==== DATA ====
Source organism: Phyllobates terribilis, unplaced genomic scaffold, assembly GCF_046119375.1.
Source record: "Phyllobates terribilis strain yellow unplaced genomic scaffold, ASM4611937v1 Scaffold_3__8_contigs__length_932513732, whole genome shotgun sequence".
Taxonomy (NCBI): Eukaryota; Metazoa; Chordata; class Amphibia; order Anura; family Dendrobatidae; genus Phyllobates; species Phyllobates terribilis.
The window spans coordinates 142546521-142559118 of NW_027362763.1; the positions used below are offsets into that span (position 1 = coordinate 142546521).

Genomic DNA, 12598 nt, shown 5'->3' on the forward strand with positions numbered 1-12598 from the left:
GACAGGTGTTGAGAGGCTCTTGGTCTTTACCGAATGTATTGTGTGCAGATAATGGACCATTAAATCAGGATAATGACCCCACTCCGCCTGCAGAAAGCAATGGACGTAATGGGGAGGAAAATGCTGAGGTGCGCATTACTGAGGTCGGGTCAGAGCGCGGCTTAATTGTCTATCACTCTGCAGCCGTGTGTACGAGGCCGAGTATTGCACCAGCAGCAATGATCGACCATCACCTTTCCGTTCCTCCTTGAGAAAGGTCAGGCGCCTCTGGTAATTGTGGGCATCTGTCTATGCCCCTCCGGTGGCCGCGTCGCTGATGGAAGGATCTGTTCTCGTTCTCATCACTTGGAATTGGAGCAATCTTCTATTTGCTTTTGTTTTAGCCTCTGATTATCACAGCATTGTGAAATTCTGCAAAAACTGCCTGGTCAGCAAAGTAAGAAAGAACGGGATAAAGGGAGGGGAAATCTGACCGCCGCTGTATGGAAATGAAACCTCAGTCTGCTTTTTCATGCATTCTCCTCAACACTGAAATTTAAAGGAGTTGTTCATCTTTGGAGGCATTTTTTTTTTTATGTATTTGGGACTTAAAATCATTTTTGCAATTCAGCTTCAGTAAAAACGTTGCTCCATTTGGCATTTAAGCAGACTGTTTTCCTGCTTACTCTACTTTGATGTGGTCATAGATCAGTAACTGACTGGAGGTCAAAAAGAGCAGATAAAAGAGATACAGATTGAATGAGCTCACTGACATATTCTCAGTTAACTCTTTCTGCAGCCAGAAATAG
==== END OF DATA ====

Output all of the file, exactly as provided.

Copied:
Source organism: Phyllobates terribilis, unplaced genomic scaffold, assembly GCF_046119375.1.
Source record: "Phyllobates terribilis strain yellow unplaced genomic scaffold, ASM4611937v1 Scaffold_3__8_contigs__length_932513732, whole genome shotgun sequence".
Taxonomy (NCBI): Eukaryota; Metazoa; Chordata; class Amphibia; order Anura; family Dendrobatidae; genus Phyllobates; species Phyllobates terribilis.
The window spans coordinates 142546521-142559118 of NW_027362763.1; the positions used below are offsets into that span (position 1 = coordinate 142546521).

Genomic DNA, 12598 nt, shown 5'->3' on the forward strand with positions numbered 1-12598 from the left:
GACAGGTGTTGAGAGGCTCTTGGTCTTTACCGAATGTATTGTGTGCAGATAATGGACCATTAAATCAGGATAATGACCCCACTCCGCCTGCAGAAAGCAATGGACGTAATGGGGAGGAAAATGCTGAGGTGCGCATTACTGAGGTCGGGTCAGAGCGCGGCTTAATTGTCTATCACTCTGCAGCCGTGTGTACGAGGCCGAGTATTGCACCAGCAGCAATGATCGACCATCACCTTTCCGTTCCTCCTTGAGAAAGGTCAGGCGCCTCTGGTAATTGTGGGCATCTGTCTATGCCCCTCCGGTGGCCGCGTCGCTGATGGAAGGATCTGTTCTCGTTCTCATCACTTGGAATTGGAGCAATCTTCTATTTGCTTTTGTTTTAGCCTCTGATTATCACAGCATTGTGAAATTCTGCAAAAACTGCCTGGTCAGCAAAGTAAGAAAGAACGGGATAAAGGGAGGGGAAATCTGACCGCCGCTGTATGGAAATGAAACCTCAGTCTGCTTTTTCATGCATTCTCCTCAACACTGAAATTTAAAGGAGTTGTTCATCTTTGGAGGCATTTTTTTTTTTATGTATTTGGGACTTAAAATCATTTTTGCAATTCAGCTTCAGTAAAAACGTTGCTCCATTTGGCATTTAAGCAGACTGTTTTCCTGCTTACTCTACTTTGATGTGGTCATAGATCAGTAACTGACTGGAGGTCAAAAAGAGCAGATAAAAGAGATACAGATTGAATGAGCTCACTGACATATTCTCAGTTAACTCTTTCTGCAGCCAGAAATAG